Cucolo exemplifies service worth saluting
CARLISLE, Pa. — It is unsettling to understand how difficult it is for a soldier to quit being a soldier.
After 35 years in the Army, Maj. Gen. Anthony Cucolo left his second love — the first being his family, wife Ginger and their children — when he drove away from the gates of the U.S. Army War College with no fanfare.
Unsettling for him, but his is a story that should bring comfort to all of us in America as we prepare to host or attend Fourth of July picnics with families and friends.
His life outside the military will be a tough adjustment, Cucolo confesses, his typically commanding voice wavering under the burden of loss.
Colleagues speak of Cucolo as a quintessential commander: of a battalion in Bosnia, in Afghanistan during Operation Enduring Freedom, and of the U.S. forces north of Baghdad in Iraq.
Then he spent nearly a year directing Force Development, G-8, in Washington before his assignment to the Army War College as its commandant in 2012.
“He is a great man,” Brig. Gen. Sherko Shwany, commander of the Kurdish peshmerga, told the Tribune-Review recently when ultra-fundamentalist rebels brought front lines back to Iraq.
Cucolo had sent his respect and hope for peace to the Kurdish general — although Cucolo gives the impression that, if he could, this old U.S. rifleman would go after the ISIS rebels himself.
For he excelled in combat situations and in matters of peacemaking, says Gen. Lloyd Austin, commander, U.S. Central Command, who served with Cucolo on several occasions: “I've been consistently impressed by his superior capability, innovative thinking, and his talent and willingness to take on the really tough jobs.”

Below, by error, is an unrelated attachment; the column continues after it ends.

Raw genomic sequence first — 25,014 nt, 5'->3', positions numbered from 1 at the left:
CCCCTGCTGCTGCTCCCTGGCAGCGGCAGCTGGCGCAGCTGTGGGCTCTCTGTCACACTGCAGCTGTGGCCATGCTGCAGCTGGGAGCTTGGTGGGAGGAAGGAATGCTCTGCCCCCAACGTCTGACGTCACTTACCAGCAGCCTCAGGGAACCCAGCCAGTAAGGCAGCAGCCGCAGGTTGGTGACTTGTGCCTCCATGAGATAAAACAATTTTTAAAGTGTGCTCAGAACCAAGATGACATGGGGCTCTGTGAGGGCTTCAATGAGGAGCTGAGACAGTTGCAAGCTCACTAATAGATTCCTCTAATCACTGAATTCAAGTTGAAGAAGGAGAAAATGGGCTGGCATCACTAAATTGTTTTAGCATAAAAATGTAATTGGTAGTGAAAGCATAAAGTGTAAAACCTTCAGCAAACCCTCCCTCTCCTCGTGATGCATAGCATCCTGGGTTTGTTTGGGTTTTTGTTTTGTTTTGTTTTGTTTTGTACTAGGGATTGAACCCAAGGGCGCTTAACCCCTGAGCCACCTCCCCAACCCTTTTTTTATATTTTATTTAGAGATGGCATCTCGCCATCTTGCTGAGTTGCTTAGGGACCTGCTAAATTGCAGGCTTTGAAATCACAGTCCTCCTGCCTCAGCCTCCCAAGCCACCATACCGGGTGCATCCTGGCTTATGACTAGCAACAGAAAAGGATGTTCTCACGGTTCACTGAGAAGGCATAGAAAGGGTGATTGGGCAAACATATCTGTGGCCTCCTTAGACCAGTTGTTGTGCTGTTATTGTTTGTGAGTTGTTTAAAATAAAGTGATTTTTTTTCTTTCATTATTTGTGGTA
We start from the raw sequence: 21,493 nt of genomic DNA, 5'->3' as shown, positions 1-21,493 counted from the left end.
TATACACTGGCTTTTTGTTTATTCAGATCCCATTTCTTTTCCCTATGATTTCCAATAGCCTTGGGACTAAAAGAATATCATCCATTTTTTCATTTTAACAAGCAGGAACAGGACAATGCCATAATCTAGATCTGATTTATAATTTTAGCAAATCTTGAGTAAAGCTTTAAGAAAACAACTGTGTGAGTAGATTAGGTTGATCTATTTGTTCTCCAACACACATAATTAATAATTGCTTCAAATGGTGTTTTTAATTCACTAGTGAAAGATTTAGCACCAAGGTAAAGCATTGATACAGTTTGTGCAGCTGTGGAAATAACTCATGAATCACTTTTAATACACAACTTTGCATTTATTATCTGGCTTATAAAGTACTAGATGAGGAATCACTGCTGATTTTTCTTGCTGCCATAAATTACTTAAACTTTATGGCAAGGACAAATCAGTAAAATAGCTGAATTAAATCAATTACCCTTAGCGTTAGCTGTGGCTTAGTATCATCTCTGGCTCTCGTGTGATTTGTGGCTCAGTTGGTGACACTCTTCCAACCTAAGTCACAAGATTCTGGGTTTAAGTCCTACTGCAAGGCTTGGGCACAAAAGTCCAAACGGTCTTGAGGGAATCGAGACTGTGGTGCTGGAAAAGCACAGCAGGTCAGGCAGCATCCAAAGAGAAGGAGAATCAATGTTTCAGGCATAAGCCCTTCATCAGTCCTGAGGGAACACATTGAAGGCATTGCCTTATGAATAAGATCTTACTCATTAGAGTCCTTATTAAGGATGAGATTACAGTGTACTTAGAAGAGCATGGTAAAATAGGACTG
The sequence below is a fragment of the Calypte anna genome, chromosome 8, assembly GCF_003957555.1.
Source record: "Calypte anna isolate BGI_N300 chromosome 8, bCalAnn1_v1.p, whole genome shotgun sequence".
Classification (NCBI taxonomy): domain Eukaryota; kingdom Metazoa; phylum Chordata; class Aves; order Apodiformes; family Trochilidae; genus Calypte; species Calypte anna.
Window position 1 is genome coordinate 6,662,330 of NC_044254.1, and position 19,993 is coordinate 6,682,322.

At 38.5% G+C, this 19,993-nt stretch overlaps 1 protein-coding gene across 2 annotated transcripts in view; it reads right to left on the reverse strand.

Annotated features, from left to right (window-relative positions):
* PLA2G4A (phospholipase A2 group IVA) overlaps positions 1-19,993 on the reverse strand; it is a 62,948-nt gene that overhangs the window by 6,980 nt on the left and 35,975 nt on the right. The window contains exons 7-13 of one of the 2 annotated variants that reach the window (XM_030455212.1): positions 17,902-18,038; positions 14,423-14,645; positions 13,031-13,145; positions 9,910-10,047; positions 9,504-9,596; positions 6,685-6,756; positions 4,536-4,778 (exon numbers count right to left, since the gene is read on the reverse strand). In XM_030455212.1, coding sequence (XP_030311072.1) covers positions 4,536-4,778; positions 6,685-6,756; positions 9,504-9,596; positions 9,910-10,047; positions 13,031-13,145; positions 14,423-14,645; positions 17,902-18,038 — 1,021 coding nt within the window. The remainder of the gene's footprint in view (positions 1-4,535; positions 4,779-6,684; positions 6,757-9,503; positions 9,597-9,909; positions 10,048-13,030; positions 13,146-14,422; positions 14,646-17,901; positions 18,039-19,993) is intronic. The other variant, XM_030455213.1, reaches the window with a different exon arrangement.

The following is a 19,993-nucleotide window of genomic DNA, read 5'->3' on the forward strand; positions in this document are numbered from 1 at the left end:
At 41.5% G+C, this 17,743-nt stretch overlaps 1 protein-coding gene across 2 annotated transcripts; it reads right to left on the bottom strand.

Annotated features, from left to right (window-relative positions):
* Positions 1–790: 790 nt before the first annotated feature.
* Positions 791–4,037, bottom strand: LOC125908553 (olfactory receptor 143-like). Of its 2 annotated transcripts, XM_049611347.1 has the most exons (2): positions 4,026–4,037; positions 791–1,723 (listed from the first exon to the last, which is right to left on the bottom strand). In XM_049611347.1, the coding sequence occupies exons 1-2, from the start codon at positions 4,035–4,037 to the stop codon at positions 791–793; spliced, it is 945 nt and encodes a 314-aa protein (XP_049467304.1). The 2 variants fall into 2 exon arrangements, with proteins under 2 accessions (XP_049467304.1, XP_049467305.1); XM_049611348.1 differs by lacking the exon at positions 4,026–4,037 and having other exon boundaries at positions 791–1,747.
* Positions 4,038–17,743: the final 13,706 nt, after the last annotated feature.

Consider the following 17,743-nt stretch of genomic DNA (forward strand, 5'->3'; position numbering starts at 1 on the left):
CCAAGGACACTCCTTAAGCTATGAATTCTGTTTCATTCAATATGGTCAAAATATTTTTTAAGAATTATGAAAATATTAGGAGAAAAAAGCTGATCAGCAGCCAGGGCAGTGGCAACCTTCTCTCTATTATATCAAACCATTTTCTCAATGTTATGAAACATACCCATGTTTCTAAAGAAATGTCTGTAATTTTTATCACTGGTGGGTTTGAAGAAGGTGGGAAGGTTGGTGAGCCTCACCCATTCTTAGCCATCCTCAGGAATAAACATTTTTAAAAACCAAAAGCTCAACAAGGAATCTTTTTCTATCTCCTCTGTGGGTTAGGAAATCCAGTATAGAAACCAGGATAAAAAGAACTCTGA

Cucolo's story exemplifies all that we are about in America — a young man from the Hudson Valley with such love for his country that he pursued a relentless dream of getting into West Point. But, as with any big personality, Cucolo is a complex man; he also carries great love for his fellow mankind. That caused him to become emotional at times about the loss of life from battles, he admits.
His story of a dicey decision to start a black market in Brcko, a town in northern Bosnia, illustrates the pull between soldier and peacemaker in him: “We had a checkpoint at our reconstruction camp on this piece of land that was literally the divide between the Serbs, Croats and Muslims, so we decided to clear it of land mines and see what happened,” he says.
“A few days later, a guy pulled up with a car, opened up his trunk and sat there with a couple of bottles of homemade plum brandy. Within weeks, that one guy grew into an expansive market (six football fields in length) called the Arizona Market (named for the military's Route Arizona along which it lies).
“We learned quickly, the best incentive for person-to-person contact is based on personal economics. If they are talking, they aren't fighting.”
In time, he says, “Serbs, Croats and Muslims shopped, bartered, bought and sold goods, and intermingled as if there had never been a war.”
The market acquired a reputation as “the best four acres in the American sector for changing perceptions.”
As we decorate our homes and yards in red, white and blue bunting for Independence Day, we should pause to thank Cucolo and other members of our military for their service, here and abroad.
We might show patriotism by wearing the flag's colors as we head to parks, lakes or beaches; for many of us, the extended weekend is just that. But we owe it to the men and women like Cucolo, who protect American freedoms.
Their commitment — sometimes for a lifelong career, sometimes costing a life — allows us to enjoy our rights of speaking our minds and worshiping as we please.
Says Cucolo: “Those things are, in fact, worth our lives, our fortunes, our sacred honor — just like the signers of the Declaration of Independence pledged confidently during a time of great uncertainty.”
As he starts a new chapter in his life, Cucolo leaves a lasting influence for those in the Army, says Austin, his fellow general.
We can all take comfort in knowing that.
Salena Zito covers politics for Trib Total Media (firstname.lastname@example.org).
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